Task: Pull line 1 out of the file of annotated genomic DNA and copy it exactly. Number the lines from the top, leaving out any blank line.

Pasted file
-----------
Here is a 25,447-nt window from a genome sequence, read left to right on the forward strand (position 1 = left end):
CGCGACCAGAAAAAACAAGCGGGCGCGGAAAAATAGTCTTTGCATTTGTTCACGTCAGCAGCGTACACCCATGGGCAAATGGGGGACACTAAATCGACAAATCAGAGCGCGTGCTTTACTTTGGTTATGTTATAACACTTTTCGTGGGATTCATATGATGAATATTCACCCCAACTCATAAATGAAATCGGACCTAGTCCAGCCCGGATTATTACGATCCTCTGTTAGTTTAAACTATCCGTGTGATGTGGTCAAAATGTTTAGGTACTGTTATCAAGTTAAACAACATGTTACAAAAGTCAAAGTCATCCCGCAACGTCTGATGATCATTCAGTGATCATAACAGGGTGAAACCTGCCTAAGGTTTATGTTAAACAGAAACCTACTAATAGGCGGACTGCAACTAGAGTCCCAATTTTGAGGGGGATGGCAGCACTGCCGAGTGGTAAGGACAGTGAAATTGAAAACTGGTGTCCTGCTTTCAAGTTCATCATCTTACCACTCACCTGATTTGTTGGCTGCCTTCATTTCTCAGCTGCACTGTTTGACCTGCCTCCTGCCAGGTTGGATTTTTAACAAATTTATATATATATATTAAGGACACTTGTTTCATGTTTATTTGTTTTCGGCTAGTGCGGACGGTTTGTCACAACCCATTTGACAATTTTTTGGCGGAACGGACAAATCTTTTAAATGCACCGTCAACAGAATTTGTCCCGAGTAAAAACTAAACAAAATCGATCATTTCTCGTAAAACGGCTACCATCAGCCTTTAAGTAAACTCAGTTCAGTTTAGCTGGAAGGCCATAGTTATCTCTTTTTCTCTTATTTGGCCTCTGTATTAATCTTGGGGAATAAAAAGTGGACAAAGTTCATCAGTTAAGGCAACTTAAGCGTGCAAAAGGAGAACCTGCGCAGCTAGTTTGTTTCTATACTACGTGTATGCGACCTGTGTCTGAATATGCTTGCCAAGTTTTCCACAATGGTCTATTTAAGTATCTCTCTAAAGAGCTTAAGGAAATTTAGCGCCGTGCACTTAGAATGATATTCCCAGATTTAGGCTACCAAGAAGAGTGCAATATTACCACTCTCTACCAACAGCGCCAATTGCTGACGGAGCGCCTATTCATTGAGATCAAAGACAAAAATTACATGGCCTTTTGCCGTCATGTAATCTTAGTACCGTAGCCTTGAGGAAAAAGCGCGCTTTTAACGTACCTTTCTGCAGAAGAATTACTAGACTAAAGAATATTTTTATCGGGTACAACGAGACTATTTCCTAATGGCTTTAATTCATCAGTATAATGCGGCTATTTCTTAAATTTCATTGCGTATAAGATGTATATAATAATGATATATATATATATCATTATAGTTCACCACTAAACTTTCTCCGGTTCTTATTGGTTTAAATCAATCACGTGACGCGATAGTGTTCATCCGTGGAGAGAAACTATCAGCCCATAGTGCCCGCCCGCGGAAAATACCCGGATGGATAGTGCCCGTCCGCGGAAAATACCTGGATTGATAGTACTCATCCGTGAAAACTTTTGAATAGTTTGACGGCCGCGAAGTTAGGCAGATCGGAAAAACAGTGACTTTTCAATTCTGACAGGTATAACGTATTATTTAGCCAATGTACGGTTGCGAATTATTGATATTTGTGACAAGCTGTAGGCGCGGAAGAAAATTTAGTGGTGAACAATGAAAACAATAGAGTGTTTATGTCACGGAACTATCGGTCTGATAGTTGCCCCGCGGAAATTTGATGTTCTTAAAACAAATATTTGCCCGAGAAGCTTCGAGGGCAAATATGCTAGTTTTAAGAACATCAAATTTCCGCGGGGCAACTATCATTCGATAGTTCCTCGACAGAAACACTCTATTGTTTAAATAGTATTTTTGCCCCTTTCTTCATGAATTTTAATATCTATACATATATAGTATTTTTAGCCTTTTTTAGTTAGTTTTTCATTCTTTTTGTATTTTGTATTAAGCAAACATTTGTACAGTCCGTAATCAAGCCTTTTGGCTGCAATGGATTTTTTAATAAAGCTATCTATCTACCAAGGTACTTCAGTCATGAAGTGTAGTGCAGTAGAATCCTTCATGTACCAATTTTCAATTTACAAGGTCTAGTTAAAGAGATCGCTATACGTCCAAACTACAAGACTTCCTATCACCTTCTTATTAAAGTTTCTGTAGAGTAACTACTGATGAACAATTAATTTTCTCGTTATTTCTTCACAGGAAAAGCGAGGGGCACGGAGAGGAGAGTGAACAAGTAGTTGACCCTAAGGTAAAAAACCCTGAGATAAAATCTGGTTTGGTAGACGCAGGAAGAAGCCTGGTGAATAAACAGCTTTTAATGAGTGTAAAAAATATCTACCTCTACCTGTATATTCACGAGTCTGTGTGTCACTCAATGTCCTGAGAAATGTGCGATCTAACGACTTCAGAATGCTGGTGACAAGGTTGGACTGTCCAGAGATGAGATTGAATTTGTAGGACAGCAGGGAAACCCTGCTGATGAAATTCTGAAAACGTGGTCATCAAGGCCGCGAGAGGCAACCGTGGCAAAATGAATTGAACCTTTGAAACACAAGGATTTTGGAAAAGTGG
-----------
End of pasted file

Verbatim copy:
Here is a 25,447-nt window from a genome sequence, read left to right on the forward strand (position 1 = left end):